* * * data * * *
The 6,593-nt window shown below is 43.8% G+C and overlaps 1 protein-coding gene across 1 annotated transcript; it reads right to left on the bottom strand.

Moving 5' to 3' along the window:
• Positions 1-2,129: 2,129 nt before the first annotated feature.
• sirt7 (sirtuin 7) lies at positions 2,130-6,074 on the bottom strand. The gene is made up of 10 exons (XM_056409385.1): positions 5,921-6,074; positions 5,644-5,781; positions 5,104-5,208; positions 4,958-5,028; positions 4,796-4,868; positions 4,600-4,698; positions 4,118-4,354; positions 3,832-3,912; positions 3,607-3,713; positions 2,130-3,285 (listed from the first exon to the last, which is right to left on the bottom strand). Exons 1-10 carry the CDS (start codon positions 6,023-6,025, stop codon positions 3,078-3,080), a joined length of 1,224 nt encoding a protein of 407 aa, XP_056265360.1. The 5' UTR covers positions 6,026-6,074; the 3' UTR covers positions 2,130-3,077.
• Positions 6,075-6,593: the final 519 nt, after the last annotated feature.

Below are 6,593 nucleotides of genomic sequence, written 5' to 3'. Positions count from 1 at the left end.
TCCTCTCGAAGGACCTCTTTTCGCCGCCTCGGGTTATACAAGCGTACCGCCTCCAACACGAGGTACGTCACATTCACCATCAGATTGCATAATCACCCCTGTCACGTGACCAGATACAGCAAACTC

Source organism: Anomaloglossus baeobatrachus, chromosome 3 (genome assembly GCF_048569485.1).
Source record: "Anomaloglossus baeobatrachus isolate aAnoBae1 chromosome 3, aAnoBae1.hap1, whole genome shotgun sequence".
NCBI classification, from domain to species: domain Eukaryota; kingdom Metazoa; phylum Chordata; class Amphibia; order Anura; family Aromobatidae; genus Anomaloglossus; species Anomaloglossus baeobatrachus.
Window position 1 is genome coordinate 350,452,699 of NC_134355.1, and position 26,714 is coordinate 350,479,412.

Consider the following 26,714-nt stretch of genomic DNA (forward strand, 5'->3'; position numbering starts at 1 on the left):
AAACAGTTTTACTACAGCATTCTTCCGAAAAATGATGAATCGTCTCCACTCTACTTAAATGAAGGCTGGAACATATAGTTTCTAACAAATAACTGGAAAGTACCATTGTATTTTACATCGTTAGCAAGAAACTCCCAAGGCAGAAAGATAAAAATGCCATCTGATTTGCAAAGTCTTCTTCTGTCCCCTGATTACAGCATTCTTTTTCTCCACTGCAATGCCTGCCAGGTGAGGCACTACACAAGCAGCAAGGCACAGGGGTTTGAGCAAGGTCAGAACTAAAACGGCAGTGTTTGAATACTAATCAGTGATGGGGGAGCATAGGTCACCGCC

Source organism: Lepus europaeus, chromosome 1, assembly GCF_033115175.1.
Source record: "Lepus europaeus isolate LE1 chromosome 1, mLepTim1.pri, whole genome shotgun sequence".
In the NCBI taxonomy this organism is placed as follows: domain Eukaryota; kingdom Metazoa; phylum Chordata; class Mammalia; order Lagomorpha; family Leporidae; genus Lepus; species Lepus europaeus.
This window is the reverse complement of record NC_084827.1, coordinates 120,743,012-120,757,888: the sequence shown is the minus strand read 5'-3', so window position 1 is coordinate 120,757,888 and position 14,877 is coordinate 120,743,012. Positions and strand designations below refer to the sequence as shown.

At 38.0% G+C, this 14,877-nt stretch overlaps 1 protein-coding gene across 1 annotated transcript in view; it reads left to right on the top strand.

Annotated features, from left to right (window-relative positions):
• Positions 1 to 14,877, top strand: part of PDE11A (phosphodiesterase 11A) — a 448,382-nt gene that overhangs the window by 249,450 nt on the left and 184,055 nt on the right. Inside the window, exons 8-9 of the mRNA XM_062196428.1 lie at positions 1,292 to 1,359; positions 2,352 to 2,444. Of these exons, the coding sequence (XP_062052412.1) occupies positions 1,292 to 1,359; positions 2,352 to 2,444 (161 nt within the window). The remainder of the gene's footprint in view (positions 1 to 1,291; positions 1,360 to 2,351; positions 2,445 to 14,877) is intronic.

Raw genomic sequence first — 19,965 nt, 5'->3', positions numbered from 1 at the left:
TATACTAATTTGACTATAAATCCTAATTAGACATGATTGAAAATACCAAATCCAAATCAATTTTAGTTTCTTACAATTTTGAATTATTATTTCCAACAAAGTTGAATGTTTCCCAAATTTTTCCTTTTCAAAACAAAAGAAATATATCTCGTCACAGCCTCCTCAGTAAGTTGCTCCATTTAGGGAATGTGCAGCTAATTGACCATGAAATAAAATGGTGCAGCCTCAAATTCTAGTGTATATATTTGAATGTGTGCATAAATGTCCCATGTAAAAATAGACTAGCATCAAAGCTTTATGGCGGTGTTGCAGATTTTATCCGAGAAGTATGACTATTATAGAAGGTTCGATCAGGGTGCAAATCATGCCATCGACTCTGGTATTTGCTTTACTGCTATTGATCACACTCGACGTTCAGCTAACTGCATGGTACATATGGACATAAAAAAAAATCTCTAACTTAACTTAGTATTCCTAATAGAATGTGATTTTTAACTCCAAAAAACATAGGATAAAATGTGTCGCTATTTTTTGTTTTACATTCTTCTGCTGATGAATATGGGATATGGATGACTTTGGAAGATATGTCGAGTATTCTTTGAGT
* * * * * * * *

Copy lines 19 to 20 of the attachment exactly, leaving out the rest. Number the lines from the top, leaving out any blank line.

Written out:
Annotated features, from left to right (window-relative positions):
• Positions 1 to 14,877, top strand: part of PDE11A (phosphodiesterase 11A) — a 448,382-nt gene that overhangs the window by 249,450 nt on the left and 184,055 nt on the right. Inside the window, exons 8-9 of the mRNA XM_062196428.1 lie at positions 1,292 to 1,359; positions 2,352 to 2,444. Of these exons, the coding sequence (XP_062052412.1) occupies positions 1,292 to 1,359; positions 2,352 to 2,444 (161 nt within the window). The remainder of the gene's footprint in view (positions 1 to 1,291; positions 1,360 to 2,351; positions 2,445 to 14,877) is intronic.